Unix: Using pushd and popd for faster navigation

Pushing and popping might not be your idea of a good time, but some Unix admins swear that these operations make working in multiple directories as easy as 1, 2, 3, 2, 1.

The pushd and popd commands put directory paths onto a directory stack (pushd) and then pop them off again (popd). These commands provide a way for you to more easily navigate between a number of locations in your file system. You can add a series of paths onto your stack and then navigate to them in the reverse order. For some Unix users, this kind of operation saves them a lot time moving around in their file systems. Before this way of moving around file systems is likely to have much appeal, it helps to know a little about how stacks work. For this, picture a pile of dishes. A push operation is like adding a plate to the top of the pile or "stack" of dishes. A pop operation is the reverse. It's like grabbing the top plate off the pile. Some like to refer to this type of operations model as "LIFO" (last in, first out) structure. In other words, the plate you have most recently added to the stack is the first to be pulled off. If it were really a stack of dishes, we wouldn't start out with an empty stack and the plates on the bottom might never be used. With Unix systems, however, the directory stack always starts out empty. The pushd command (e.g., pushd /tmp) changes your current directory to the location specified and stores the new directory on your directory stack at the same time. The popd command then removes the top path from your directory stack and then returns you to the previous directory -- the one below it on your stack. So, when you first log in, your directory stack is empty. If you issue the dirs command to display the stack, you just see your current directory which is, of course, your home.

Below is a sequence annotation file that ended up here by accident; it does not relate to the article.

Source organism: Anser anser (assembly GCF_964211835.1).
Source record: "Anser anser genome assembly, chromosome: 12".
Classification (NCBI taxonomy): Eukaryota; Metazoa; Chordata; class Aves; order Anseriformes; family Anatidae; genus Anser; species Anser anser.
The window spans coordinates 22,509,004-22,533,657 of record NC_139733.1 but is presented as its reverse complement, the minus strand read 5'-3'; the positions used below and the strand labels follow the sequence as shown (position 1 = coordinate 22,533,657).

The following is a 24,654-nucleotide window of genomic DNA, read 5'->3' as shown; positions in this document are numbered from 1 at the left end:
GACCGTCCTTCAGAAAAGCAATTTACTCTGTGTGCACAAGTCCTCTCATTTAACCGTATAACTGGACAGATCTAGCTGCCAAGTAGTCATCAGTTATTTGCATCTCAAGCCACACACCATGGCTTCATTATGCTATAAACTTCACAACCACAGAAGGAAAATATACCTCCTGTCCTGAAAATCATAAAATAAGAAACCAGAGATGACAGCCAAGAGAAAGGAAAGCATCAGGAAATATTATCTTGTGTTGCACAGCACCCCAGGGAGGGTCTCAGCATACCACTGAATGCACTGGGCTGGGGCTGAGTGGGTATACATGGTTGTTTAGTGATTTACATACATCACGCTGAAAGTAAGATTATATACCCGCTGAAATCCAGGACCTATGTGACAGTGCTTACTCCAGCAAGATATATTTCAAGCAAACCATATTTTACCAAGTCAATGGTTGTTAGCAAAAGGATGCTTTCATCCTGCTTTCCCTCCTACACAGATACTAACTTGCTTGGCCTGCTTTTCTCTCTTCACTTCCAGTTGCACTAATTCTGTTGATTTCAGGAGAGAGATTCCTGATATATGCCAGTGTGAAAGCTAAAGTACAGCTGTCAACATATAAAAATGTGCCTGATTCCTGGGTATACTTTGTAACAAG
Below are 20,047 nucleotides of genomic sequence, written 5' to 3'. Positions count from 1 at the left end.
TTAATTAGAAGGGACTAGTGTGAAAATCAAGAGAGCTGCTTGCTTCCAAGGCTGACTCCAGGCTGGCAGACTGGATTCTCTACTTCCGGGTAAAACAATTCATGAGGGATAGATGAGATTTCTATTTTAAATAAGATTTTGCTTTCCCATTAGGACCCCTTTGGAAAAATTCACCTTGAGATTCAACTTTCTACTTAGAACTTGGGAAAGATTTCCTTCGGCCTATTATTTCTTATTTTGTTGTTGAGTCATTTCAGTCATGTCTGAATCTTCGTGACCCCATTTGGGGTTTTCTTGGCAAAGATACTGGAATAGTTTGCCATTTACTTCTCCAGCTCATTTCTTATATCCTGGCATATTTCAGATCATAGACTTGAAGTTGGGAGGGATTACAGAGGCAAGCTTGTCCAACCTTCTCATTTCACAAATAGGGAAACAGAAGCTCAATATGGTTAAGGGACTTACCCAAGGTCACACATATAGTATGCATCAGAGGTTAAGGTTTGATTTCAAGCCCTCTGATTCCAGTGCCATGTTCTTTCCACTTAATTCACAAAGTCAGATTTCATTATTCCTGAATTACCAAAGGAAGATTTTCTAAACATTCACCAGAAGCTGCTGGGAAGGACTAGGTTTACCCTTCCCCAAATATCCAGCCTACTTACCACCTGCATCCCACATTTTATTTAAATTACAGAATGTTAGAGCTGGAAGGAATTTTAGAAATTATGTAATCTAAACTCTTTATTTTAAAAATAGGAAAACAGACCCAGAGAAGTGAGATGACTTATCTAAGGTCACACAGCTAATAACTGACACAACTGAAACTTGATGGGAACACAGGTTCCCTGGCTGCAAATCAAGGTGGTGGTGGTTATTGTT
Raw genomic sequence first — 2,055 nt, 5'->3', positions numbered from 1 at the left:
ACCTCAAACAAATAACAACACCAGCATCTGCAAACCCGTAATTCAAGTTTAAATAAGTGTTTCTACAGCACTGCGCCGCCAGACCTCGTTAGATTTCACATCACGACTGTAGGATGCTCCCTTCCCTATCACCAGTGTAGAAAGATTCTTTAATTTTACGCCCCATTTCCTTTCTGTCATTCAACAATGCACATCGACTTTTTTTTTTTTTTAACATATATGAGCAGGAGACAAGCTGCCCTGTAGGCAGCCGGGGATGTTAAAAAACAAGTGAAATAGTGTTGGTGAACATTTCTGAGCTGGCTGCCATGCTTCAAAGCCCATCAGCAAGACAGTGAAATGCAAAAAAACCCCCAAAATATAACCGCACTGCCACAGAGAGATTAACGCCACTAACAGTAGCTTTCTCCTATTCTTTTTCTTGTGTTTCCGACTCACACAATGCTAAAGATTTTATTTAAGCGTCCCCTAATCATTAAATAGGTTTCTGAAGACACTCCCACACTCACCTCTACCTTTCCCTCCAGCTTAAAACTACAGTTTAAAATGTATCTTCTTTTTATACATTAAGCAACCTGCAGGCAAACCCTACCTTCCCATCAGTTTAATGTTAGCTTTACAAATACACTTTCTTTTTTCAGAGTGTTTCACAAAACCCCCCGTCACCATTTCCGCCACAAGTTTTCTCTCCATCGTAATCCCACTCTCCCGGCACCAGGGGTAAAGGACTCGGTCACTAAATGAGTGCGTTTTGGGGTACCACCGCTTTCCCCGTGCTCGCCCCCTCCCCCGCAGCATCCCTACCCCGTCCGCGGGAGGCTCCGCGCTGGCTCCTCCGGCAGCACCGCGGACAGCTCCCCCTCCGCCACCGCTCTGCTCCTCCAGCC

$ dirs
~